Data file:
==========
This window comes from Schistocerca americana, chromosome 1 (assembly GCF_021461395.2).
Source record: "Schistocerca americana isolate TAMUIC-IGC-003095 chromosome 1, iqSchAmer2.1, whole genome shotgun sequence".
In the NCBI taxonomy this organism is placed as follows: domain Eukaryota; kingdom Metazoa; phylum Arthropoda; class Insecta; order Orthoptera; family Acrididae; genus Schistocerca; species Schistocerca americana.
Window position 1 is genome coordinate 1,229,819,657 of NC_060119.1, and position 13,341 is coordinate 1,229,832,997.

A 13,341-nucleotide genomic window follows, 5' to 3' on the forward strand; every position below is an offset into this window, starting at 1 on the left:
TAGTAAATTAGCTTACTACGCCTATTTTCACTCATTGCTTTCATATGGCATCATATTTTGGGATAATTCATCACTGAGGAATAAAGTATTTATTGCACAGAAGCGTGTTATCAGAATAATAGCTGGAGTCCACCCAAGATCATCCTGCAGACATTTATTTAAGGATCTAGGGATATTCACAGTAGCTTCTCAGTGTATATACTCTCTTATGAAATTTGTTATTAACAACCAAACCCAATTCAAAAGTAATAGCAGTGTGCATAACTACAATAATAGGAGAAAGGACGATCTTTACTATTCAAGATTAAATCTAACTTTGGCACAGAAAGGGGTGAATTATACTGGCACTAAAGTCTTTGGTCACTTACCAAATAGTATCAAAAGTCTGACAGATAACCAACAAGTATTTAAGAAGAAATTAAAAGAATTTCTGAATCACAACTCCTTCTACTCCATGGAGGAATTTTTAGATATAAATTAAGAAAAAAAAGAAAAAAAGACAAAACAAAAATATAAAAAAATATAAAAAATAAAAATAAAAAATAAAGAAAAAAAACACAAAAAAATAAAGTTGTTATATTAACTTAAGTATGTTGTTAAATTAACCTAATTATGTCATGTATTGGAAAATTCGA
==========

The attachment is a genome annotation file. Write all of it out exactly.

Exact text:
This window comes from Schistocerca americana, chromosome 1 (assembly GCF_021461395.2).
Source record: "Schistocerca americana isolate TAMUIC-IGC-003095 chromosome 1, iqSchAmer2.1, whole genome shotgun sequence".
In the NCBI taxonomy this organism is placed as follows: domain Eukaryota; kingdom Metazoa; phylum Arthropoda; class Insecta; order Orthoptera; family Acrididae; genus Schistocerca; species Schistocerca americana.
Window position 1 is genome coordinate 1,229,819,657 of NC_060119.1, and position 13,341 is coordinate 1,229,832,997.

A 13,341-nucleotide genomic window follows, 5' to 3' on the forward strand; every position below is an offset into this window, starting at 1 on the left:
TAGTAAATTAGCTTACTACGCCTATTTTCACTCATTGCTTTCATATGGCATCATATTTTGGGATAATTCATCACTGAGGAATAAAGTATTTATTGCACAGAAGCGTGTTATCAGAATAATAGCTGGAGTCCACCCAAGATCATCCTGCAGACATTTATTTAAGGATCTAGGGATATTCACAGTAGCTTCTCAGTGTATATACTCTCTTATGAAATTTGTTATTAACAACCAAACCCAATTCAAAAGTAATAGCAGTGTGCATAACTACAATAATAGGAGAAAGGACGATCTTTACTATTCAAGATTAAATCTAACTTTGGCACAGAAAGGGGTGAATTATACTGGCACTAAAGTCTTTGGTCACTTACCAAATAGTATCAAAAGTCTGACAGATAACCAACAAGTATTTAAGAAGAAATTAAAAGAATTTCTGAATCACAACTCCTTCTACTCCATGGAGGAATTTTTAGATATAAATTAAGAAAAAAAAGAAAAAAAGACAAAACAAAAATATAAAAAAATATAAAAAATAAAAATAAAAAATAAAGAAAAAAAACACAAAAAAATAAAGTTGTTATATTAACTTAAGTATGTTGTTAAATTAACCTAATTATGTCATGTATTGGAAAATTCGA